What Can We Expect from the SEC with COP26 Around the Corner?

August 23, 2021

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Climate change matters and related calls for regulation are in headlines daily. On August 9, 2021, the UN’s Intergovernmental Panel on Climate Change (IPCC) published the first major international assessment of climate-change research since 2013. The IPCC report will inform negotiations at the 2021 UN Climate Change Conference, also known as COP26, beginning on October 31, 2021 in Glasgow.

Chair Gary Gensler of the Securities and Exchange Commission (SEC) has made climate change headlines of his own in recent weeks. On July 16, 2021, Chair Gensler appointed Mika Morse to the newly created role of Climate Counsel on his policy staff, further demonstrating the importance of climate policy to the SEC’s agenda. In addition, the Reg Flex Agenda includes “Climate Change Disclosure” – whether to “propose rule amendments to enhance registrant disclosures regarding issuers’ climate-related risks and opportunities.” (See our client alert on the Reg Flex Agenda here.) Chair Gensler has also been very active on Twitter. On July 28, 2021, he posted a video on his Twitter feed addressing the question: “What does the SEC have to do with climate?”.

In prepared remarks at the Principles for Responsible Investment “Climate and Global Financial Markets” webinar later that same day, Chair Gensler shared that he has “asked SEC staff to develop a mandatory climate risk disclosure rule proposal for the Commission’s consideration by the end of the year,” and offered detailed insights into potential elements of that rulemaking. Chair Gensler’s remarks began, like many conversations this summer, with a reference to the Olympics. Drawing a connection between the games and public company disclosure, he contended having clear rules to judge performance is critical in both forums. Taking the analogy further, Chair Gensler observed the events competed in at the Olympics, as well as who can compete in them, have evolved substantially since the first modern games in 1896. Likewise, he suggested, the categories of information investors require to make an informed investment decision also evolve over time and that the framework for public company disclosure must take appropriate steps to modernize.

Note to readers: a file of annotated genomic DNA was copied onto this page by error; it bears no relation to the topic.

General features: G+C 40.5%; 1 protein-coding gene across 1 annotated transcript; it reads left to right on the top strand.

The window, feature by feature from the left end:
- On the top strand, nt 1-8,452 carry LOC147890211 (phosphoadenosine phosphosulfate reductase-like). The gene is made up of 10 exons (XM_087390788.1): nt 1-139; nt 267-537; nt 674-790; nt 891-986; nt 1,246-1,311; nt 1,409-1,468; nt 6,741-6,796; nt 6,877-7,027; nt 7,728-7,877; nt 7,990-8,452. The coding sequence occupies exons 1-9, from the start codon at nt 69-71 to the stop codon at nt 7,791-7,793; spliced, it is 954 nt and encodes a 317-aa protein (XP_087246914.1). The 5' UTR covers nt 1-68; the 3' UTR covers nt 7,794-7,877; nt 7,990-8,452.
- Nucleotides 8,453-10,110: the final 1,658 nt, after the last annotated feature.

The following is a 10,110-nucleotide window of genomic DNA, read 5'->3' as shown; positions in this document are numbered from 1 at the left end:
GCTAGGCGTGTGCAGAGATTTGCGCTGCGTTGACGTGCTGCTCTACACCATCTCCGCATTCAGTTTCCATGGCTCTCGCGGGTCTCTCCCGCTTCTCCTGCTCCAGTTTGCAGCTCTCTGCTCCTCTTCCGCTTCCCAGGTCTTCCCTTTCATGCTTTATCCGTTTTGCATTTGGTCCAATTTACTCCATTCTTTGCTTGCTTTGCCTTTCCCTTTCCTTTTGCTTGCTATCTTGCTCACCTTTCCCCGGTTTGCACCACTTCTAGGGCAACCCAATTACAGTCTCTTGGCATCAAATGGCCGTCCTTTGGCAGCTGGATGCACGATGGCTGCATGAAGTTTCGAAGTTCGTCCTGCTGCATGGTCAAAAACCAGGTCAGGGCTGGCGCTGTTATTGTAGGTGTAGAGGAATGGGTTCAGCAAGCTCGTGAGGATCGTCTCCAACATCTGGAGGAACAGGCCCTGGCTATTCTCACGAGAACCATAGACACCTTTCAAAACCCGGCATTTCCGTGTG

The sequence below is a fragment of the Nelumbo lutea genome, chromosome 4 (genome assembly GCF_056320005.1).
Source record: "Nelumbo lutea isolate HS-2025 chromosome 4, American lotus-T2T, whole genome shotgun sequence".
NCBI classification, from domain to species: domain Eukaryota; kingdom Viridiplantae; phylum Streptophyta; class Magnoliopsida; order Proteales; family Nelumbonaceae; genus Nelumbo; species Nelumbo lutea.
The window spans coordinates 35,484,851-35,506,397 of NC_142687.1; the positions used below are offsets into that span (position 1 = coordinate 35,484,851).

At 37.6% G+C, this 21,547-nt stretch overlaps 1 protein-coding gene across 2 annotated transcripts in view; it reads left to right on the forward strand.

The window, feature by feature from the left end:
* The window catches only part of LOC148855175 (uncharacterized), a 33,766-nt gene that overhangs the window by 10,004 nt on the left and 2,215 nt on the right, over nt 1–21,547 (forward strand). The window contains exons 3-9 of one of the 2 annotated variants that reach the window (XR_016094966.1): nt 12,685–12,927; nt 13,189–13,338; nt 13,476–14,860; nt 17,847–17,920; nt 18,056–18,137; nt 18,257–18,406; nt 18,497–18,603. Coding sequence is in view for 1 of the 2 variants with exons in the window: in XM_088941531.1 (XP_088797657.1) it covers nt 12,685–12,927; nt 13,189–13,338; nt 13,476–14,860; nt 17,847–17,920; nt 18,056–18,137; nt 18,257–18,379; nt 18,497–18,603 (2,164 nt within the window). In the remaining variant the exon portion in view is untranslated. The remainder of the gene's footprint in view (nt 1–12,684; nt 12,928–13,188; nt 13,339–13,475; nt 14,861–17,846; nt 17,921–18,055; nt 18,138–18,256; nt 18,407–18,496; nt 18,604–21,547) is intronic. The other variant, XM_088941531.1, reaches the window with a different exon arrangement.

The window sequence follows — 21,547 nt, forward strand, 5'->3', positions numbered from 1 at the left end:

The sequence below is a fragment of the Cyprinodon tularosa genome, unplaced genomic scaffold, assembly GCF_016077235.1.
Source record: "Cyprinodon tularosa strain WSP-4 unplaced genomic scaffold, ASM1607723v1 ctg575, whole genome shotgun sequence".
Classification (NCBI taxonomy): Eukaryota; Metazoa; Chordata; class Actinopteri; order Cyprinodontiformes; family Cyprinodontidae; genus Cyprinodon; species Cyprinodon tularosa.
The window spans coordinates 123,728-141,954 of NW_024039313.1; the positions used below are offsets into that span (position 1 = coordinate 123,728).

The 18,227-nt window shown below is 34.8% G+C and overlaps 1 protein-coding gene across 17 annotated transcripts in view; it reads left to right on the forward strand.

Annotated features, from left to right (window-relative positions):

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The following Gibson Dunn attorneys assisted in preparing this update: Hillary Holmes, Elizabeth Ising, Lori Zyskowski, and Patrick Cowherd.

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